(Photo Credit: Andy Kropa)
Unlike our fabulous Piers Marchant, a seasoned movie reviewer I am not. However, I have seen my fair share of films about alcoholism and drug abuse (three stints in rehab, where weekly “Movie Nights” consist solely of anti-addiction flicks, will leave you with a vast viewing history). And obviously, I now have an honest interest in the subject matter myself.
The following rundown are films that I feel address the disease of addiction in a way that’s both entertaining and realistic. (Or at least do a hell of a good job trying, as far as Hollywood will allow). They are the antithesis of 28 Days, the Sandra-Bullock-goes-to-rehab vehicle that, despite some good performances, pretty much wraps everything up into a nice, neat bow by the time the credits roll.
These movies don’t let the disease get off so easy. While there’s hope (and why shouldn’t there be? we have to have hope to stay sober), there is also no bullshit. We know that the protagonists’ problems will not magically disappear once the final reel has rolled. And to me, that is one of, if not the most, important points a movie dealing with addiction needs to make.
And of course, watch out for spoilers. There aren’t many, but do read (and click) with care.
The Lost Weekend (1945)
Writer Don Birnam (Ray Milland), an alcoholic who’s been struggling to get sober for more than six years, goes on a four-day bender which takes him (along with the audience) to places of debauchery, danger and absolute depravity that our once upstanding protagonist never thought possible.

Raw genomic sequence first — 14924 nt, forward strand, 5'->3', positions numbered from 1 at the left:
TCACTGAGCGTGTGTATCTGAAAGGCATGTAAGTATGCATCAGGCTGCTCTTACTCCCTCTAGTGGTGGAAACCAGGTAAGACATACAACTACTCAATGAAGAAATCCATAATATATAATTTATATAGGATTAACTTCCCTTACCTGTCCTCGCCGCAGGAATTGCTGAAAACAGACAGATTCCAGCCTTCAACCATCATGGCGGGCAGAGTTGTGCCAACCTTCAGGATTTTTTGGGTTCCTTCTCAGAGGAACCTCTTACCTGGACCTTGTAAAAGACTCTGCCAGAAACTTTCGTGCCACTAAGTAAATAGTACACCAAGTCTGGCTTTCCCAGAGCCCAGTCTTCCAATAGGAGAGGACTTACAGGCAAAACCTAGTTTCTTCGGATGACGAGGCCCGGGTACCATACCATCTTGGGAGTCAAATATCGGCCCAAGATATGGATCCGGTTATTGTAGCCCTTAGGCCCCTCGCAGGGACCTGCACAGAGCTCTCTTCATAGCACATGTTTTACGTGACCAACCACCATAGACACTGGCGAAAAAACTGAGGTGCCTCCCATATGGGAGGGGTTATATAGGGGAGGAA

WHY I LIKE IT
This film does not shy away from the manipulative, dishonest and downright terrible things alcoholics do when they’re dying for a drink. We are witness to Don’s cleverly hidden stashes (more on that below), petty theft (he steals his maid’s wages), incessant lying, demoralizing pleas and pitiful begging (when a bartender will no longer serve him, for instance), as well as his overwhelming and near-constant state of anxiety. Don is not portrayed as a fool, or as someone who belongs in a sanitarium. We see him sober in the first few shots of the film, and are made well aware that the insanity he falls into is a direct result of his alcoholic condition.
About That Cleverly Hidden Stash: Don’s brother, believing Don has been sober for 10 days, searches his apartment inside and out to make sure there’s no hidden stash before heading out for the day. What he doesn’t catch is the thin rope hanging outside of Don’s apartment window, which is tied to a bottle of whiskey. I saw this while in rehab, and I kid you not, every single one of us looked at each other and said, “Damn that’s a good idea for a hiding spot!”
Days of Wine and Roses (1962)
Joe, an enthusiastic “two martini lunch” PR man (Jack Lemmon), falls for Kirstin (Lee Remick), a young secretary and teetotaler. She has her first drink during a dinner date with Jack (“It’s special for you,” he says. “It’s chocolate.”), and it doesn’t take long for her to start loving the stuff. Eventually the couple marry, have a child, and together descend into an alcohol-fueled, out-of-control life, filled with firings, flights, atrocious parenting, and deep denial of their disease.